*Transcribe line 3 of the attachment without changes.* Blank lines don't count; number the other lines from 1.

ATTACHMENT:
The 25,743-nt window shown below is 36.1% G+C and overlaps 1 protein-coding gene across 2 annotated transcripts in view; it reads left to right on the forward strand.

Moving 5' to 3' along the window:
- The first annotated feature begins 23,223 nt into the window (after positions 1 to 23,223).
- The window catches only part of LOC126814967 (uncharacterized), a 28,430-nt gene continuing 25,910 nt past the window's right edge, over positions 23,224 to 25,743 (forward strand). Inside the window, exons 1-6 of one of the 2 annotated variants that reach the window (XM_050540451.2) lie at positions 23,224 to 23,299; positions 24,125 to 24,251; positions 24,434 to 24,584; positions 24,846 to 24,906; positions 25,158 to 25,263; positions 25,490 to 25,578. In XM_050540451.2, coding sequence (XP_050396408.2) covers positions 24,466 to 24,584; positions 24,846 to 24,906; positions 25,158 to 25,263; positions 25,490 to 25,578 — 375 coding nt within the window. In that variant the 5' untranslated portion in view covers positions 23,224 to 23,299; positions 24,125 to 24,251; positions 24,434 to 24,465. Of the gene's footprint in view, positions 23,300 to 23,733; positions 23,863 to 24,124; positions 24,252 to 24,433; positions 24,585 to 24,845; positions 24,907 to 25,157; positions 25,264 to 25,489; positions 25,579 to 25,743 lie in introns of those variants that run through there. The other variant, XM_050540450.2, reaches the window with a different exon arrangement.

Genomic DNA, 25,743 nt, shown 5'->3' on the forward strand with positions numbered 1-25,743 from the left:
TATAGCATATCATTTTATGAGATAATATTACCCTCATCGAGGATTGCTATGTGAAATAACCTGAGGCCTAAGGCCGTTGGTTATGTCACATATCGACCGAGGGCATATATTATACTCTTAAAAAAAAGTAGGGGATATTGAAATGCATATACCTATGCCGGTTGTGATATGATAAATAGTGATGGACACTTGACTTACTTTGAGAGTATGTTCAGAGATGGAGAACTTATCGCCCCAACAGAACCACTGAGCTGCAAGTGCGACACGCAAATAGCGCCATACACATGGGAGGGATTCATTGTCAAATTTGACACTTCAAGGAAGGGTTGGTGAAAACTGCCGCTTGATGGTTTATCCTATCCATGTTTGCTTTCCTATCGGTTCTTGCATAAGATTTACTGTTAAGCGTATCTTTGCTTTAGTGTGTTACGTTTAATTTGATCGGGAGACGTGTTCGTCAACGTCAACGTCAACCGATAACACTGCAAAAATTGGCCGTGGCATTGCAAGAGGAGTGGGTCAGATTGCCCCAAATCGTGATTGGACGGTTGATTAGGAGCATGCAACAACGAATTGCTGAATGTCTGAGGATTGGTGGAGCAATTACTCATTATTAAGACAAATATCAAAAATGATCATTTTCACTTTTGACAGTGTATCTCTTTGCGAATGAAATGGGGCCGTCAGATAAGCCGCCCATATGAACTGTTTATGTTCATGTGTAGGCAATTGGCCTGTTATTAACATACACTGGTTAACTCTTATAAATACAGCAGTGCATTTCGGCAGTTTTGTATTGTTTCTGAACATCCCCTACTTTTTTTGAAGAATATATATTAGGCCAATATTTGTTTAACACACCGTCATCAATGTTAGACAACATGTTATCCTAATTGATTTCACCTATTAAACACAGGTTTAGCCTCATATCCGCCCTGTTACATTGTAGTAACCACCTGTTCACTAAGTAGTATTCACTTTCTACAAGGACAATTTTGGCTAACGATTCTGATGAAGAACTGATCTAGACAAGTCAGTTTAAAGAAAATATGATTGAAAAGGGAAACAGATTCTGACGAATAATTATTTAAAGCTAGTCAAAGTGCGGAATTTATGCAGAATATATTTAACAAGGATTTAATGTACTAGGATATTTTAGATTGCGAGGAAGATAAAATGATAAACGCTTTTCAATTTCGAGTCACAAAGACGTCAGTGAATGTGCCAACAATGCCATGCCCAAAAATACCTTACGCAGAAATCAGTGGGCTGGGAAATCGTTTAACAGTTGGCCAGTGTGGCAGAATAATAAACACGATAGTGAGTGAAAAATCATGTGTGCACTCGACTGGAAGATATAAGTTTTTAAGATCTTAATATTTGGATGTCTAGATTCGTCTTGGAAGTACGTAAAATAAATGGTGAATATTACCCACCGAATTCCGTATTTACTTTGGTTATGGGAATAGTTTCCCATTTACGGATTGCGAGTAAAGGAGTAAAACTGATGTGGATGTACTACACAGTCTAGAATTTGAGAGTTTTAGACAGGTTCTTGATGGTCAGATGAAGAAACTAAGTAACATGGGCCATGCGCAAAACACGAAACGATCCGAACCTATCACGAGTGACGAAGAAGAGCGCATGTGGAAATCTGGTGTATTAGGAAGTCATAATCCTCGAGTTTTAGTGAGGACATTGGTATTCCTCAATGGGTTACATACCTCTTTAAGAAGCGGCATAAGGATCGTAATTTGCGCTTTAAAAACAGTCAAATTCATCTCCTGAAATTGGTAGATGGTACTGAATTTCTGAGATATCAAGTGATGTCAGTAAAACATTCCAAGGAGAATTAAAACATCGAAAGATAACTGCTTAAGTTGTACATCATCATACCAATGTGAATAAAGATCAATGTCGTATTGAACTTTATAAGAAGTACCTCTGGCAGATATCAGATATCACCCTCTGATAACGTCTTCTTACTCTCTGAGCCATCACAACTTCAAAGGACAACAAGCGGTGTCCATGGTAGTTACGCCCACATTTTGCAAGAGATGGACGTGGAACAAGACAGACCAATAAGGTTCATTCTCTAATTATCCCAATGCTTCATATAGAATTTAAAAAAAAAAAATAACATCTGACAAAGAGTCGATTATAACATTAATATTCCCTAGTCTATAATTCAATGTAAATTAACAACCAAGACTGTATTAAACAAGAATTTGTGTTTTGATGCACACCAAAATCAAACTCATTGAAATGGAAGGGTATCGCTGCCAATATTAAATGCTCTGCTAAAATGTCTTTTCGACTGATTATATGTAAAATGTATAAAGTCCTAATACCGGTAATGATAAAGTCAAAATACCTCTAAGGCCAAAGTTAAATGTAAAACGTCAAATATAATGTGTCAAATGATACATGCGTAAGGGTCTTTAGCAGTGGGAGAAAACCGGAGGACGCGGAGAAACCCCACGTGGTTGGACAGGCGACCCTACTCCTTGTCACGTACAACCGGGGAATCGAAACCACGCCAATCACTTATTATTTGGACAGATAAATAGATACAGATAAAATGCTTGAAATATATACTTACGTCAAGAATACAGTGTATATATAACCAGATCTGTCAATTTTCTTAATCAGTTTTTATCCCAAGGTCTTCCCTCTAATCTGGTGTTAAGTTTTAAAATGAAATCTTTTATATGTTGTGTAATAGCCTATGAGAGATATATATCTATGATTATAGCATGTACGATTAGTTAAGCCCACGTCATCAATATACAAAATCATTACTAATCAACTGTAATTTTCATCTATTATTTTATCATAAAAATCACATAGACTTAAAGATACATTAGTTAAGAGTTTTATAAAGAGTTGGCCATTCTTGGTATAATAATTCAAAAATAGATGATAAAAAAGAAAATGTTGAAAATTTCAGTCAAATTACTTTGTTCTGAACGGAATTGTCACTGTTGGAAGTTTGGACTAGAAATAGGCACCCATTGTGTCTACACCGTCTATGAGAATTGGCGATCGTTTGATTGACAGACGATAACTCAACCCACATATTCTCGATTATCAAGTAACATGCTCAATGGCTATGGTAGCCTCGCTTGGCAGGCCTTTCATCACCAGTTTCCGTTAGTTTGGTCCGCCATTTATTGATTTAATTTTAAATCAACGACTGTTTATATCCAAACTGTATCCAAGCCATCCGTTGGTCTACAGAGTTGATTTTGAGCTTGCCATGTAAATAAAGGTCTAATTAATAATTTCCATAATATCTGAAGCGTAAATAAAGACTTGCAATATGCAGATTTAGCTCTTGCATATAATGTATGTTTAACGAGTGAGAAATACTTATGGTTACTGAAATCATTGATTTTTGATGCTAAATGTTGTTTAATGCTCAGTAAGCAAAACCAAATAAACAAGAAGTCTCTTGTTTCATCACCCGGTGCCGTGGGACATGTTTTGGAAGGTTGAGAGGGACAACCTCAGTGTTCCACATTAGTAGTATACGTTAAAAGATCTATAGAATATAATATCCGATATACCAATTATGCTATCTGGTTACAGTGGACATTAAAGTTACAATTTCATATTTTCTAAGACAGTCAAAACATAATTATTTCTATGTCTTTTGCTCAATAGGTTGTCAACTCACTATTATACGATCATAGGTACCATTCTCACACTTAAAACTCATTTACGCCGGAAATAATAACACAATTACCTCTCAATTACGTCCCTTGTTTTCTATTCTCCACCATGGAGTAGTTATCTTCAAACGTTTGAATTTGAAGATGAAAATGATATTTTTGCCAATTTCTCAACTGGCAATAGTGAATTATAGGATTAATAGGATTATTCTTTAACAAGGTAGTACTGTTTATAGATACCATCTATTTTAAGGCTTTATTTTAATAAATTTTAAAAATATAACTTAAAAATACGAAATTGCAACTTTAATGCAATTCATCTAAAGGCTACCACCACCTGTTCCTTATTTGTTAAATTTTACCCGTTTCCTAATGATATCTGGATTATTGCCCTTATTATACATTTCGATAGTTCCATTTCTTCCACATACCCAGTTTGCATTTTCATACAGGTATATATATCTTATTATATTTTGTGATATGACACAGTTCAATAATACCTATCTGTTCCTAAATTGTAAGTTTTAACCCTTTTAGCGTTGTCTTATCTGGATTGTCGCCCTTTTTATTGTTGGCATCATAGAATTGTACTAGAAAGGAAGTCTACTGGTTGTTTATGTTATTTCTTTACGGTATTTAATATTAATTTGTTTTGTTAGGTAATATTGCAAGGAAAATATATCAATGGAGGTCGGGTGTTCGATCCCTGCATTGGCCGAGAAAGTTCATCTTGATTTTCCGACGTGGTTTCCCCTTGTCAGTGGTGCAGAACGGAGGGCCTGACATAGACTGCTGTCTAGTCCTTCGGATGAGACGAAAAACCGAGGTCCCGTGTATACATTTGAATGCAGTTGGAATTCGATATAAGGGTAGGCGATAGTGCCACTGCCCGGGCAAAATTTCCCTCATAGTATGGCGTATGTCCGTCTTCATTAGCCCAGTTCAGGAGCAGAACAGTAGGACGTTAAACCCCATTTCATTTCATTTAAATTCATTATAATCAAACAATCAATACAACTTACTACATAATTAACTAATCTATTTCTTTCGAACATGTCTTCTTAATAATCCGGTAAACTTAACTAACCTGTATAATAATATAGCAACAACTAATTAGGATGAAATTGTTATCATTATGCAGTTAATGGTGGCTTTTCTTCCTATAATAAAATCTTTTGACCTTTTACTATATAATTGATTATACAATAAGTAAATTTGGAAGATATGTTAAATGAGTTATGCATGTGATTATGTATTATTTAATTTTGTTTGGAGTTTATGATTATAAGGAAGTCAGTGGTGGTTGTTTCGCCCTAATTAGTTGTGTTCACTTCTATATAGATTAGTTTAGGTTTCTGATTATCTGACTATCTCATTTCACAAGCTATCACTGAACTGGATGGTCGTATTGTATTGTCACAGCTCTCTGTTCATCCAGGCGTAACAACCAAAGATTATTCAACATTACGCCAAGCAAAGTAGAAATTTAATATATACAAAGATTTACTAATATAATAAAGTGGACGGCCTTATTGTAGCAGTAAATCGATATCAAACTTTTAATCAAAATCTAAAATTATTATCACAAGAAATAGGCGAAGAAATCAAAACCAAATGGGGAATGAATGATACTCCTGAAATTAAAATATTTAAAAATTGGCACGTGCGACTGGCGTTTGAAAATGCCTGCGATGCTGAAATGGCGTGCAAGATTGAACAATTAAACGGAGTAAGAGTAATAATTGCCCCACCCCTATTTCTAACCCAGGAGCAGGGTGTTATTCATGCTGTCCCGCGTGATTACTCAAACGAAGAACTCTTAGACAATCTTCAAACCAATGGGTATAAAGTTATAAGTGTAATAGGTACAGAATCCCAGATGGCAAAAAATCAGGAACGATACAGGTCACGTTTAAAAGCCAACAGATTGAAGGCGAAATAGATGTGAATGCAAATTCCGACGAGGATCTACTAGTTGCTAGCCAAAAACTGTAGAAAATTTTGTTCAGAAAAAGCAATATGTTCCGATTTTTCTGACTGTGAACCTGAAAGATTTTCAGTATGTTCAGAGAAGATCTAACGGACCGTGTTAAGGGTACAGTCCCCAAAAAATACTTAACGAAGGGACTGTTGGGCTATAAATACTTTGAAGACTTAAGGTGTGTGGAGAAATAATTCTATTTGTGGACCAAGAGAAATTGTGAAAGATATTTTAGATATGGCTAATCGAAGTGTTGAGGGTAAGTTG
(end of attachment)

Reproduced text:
- The first annotated feature begins 23,223 nt into the window (after positions 1 to 23,223).